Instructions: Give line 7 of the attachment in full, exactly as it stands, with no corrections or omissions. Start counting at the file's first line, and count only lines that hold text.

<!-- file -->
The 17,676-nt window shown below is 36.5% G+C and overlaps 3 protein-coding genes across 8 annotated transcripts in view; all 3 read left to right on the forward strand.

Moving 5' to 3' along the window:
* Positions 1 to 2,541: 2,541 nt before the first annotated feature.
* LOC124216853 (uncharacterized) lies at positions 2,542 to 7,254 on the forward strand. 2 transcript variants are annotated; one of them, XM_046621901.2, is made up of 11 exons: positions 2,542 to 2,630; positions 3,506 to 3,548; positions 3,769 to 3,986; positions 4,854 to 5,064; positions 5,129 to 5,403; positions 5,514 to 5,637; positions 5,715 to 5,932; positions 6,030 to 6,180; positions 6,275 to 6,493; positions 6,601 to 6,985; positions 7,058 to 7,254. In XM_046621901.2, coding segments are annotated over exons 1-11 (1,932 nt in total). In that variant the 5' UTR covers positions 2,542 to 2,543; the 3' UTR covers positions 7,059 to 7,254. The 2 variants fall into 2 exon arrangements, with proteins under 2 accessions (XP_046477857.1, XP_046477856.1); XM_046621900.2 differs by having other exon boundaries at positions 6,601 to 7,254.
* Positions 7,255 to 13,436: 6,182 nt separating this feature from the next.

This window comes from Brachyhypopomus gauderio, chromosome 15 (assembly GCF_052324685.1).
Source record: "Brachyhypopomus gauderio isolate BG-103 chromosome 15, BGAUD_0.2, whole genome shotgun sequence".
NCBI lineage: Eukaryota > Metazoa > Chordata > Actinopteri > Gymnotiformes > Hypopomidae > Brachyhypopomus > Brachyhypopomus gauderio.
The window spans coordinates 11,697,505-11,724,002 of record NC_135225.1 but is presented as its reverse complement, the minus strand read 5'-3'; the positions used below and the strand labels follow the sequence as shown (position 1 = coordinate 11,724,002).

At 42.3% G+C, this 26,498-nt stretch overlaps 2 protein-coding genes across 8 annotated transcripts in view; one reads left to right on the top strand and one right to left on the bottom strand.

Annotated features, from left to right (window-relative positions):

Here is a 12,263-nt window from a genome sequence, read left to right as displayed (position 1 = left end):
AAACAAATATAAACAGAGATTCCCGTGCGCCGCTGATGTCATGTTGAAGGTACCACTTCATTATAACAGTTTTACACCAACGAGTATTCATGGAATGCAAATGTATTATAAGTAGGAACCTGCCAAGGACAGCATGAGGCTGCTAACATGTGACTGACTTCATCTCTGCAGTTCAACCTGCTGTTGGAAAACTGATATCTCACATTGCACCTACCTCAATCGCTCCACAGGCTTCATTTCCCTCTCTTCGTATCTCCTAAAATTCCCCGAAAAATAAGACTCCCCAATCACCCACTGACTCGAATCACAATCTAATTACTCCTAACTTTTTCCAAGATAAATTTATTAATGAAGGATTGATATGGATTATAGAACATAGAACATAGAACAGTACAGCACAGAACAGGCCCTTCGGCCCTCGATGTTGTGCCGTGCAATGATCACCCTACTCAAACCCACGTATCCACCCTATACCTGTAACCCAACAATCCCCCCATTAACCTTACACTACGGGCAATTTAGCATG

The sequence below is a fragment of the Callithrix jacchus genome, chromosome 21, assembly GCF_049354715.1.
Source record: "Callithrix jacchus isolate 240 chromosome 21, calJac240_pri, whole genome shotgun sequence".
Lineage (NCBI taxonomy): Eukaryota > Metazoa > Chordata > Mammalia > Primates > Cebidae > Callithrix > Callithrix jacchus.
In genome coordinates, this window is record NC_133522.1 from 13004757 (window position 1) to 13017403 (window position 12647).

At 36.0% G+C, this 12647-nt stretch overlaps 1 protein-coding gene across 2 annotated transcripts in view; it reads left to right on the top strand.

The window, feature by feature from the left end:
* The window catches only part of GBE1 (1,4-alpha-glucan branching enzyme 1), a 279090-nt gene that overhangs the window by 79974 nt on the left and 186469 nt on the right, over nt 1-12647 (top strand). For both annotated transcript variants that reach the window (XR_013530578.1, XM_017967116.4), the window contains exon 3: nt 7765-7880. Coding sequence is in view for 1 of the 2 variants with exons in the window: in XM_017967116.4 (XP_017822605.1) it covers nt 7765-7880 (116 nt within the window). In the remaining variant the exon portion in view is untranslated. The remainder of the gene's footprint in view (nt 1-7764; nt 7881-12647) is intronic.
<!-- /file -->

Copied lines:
Source record: "Brachyhypopomus gauderio isolate BG-103 chromosome 15, BGAUD_0.2, whole genome shotgun sequence".